Dubbed a "Peoples Summit", it is open to unprecedented engagement in every country, from every sector, and every constituency. It is also dubbed a "Solutions Summit" with a focus on action. I lead one of the five thematic areas or "Action Tracks" (ATs) on "Ensuring access to safe and nutritious foods for all". There are four other ATs, a Science Group, a Champions Group, 4 cross-cutting Levers and the over 100 Summit Dialogues to date.
Our food systems profoundly impact our ability to achieve universal goals of human and planetary wellbeing, with food directly or indirectly linked to several of the United Nations (UN) Sustainable Development Goals. With the UN Food Systems Summit scheduled to convene a wide group of stakeholders from all walks of life in September 2021, food systems are rising up the agenda.
Here comes the third wave. Like the first COVID-19 wave and the second wave, we cannot know in advance its peak, scale, or duration. I often think that things could have been different if we could have predicted the pandemic’s impact, but we were found to be ill-prepared. If we had relevant information and better disaster preparedness, we might all be living differently by now, I guess.
In the nine countries where GAIN works, lockdowns and border closures to mitigate the spread of the virus and the concurrent economic impact could greatly increase hunger. In some places, restrictions in movements and lay-offs would mean reduced accessibility to fresh produce and nutrient-rich animal-sourced foods, resulting in millions of people having to resort to less nutritious foods.
GAIN is committed to building a more equitable, diverse and inclusive workforce where all differences between people: their life experiences, professional backgrounds, knowledge and the varied perspectives they bring, are recognised and valued in a meaningful way.
One in three people worldwide suffers from malnutrition today, making it a massive global concern impacting individuals, businesses, and economies alike – in both developing and developed countries. The health impacts of COVID-19 on workforces are bringing heightened concerns to businesses worldwide.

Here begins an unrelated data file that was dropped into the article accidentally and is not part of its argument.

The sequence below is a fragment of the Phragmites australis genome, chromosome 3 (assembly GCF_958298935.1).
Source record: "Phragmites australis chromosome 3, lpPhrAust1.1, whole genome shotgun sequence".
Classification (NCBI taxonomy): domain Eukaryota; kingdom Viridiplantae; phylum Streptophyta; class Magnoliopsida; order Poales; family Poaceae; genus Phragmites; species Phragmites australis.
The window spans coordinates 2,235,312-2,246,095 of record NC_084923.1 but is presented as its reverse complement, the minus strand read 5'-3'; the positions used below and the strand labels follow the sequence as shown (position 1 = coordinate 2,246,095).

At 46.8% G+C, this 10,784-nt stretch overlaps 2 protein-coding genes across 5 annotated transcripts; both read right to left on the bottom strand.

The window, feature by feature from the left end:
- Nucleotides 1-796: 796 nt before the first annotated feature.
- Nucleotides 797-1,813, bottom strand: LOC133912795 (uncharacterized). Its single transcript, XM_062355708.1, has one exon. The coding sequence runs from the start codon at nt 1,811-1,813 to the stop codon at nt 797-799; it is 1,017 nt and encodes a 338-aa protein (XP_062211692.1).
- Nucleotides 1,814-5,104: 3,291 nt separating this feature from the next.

In late February, twenty-four World Food Prize Laureates penned a letter asking the Biden Administration for help. These internationally recognized and exceptional Laureates are known to have advanced the quantity, quality, availability of, or access to food through creative interventions within the food system.
Unsafe food and malnutrition can be twin threats to consumer health and create hurdles to achieving food security for consumers. Yet addressing these twin threats is vital to meet the United Nations’ Sustainable Development Goal 2, a bold call to end hunger and all forms of malnutrition by 2030.
Water is often described as a precious commodity, but it is so much more than that. It enables and sustains life. In households, schools and workplaces. Water can mean health, hygiene, dignity and productivity. In cultural, religious and spiritual places, water can mean a connection with creation, community and oneself. In natural spaces, water can mean peace, harmony and preservation.
According to the Cost of Hunger in Africa (2017), Mozambique loses approximately 10.9% of its annual GDP (1.6 billion Dollars) due to chronic malnutrition. It is therefore urgent that all sectors converge and identify solutions to mitigate the negative impacts of malnutrition.